After saying last year the league was “open to using goal-line technology as soon as it is made available,” MLS Commissioner Don Garber said it’s not worth the cost.
Soccer’s international rules-making body approved goal-line technology last July. FIFA announced in February that the GoalControl-4D system will be used at the 2014 World Cup. England’s Premier League said April 11 it will install the Hawk-Eye system next season, becoming the first domestic competition to use technology.
GoalControl said it is likely to cost about $260,000 per stadium to install, and $3,900 per game to operate. Speaking Thursday to the Associated Press Sports Editors, Garber called the price “very, very, very expensive.
“It had us take a step back and pause and try to figure out is the value of having goal-line technology worth investing millions and millions and millions of dollars for the handful of moments where it’s relevant?” Garber said. “And our view has been that we’re going to wait and see how it works out. We certainly don’t need to be the first league that has it.”
He said it was a matter of “prioritizing how we spend our money.”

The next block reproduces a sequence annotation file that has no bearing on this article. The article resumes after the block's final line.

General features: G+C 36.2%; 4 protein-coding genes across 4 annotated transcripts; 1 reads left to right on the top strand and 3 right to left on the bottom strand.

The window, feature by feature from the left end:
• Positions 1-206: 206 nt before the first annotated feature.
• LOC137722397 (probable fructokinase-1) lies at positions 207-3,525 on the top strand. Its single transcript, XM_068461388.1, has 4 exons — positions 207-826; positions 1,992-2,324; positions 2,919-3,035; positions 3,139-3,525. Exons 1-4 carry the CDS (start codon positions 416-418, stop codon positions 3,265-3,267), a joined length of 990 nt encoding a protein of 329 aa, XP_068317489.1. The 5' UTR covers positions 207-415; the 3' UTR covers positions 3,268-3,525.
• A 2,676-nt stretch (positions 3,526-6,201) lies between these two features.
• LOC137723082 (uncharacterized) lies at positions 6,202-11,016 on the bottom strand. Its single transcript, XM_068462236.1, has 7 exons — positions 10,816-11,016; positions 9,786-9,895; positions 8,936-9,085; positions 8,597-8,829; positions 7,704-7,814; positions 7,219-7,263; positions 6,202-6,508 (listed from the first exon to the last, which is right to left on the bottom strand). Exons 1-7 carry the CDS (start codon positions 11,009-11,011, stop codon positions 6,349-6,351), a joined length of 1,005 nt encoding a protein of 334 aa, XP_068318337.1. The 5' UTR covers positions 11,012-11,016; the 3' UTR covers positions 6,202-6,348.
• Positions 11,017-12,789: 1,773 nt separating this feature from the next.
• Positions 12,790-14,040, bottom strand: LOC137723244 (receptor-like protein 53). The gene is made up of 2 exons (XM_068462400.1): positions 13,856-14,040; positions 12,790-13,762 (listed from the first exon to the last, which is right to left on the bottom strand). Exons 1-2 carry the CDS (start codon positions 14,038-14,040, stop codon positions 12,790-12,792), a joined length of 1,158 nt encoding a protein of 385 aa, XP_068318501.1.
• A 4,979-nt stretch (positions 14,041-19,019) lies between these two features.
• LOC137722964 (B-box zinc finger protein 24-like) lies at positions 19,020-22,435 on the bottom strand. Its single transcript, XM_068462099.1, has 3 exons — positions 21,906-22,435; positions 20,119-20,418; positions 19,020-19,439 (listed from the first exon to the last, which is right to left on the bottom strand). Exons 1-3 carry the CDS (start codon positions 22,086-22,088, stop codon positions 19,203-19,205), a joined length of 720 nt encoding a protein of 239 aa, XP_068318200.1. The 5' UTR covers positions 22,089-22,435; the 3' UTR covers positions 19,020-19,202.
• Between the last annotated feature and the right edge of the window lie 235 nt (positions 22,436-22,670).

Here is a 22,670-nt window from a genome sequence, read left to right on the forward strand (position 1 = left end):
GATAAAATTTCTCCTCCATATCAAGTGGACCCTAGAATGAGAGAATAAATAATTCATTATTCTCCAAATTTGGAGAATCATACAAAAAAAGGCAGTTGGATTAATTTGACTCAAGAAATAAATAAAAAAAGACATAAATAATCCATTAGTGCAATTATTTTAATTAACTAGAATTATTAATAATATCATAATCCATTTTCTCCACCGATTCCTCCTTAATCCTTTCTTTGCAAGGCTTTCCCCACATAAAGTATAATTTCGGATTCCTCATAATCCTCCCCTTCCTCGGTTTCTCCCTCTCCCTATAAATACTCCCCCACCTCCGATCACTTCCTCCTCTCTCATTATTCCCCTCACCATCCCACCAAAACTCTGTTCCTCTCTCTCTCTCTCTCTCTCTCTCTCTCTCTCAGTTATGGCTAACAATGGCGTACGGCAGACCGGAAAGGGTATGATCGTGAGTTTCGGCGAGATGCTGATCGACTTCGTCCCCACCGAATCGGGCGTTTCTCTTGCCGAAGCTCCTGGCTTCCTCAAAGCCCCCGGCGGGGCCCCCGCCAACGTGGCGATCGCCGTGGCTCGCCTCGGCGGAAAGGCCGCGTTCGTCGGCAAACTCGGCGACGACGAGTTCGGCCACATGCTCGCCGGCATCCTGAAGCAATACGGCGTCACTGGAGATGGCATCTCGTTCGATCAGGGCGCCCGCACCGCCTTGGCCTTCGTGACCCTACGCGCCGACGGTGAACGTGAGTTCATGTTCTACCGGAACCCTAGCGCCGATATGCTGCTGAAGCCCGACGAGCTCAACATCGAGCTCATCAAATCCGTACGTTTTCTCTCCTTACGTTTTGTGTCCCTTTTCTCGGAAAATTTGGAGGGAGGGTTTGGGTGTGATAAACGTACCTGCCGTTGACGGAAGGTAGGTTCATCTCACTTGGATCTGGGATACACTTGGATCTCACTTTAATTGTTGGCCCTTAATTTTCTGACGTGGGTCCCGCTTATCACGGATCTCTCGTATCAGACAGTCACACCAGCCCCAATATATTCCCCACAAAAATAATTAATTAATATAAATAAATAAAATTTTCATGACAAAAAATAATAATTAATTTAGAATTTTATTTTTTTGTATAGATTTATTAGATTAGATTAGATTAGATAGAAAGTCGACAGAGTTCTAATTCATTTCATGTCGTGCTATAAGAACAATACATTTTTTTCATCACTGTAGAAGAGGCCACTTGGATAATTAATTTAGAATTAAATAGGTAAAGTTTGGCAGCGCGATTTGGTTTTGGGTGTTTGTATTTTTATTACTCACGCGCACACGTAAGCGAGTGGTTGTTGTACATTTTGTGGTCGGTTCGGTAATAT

FIFA has approved four systems: GoalControl-4D and Hawk-Eye use cameras, and GoalRef and Cairos employ magnetic field technology.
Garber cited the opposition of Michael Platini, president of European soccer’s governing body. Platini said goal-line technology would cost about $66 million over five years to install for UEFA competitions. UEFA instead uses four assistant referees rather than two,
FIFA’s conservative nature limits MLS’s ability to experiment with innovation, according to Garber.
“I’m a believer in technology, and if I were a king, we would have more technology in Major League Soccer and in our game,” he said. “But I’m not a king, I’m a subject, and unfortunately the league can’t operate outside the confines of FIFA, or we would be a rogue league. So our ability to do unique and interesting things like the other leagues in our country can do is somewhat limited.”
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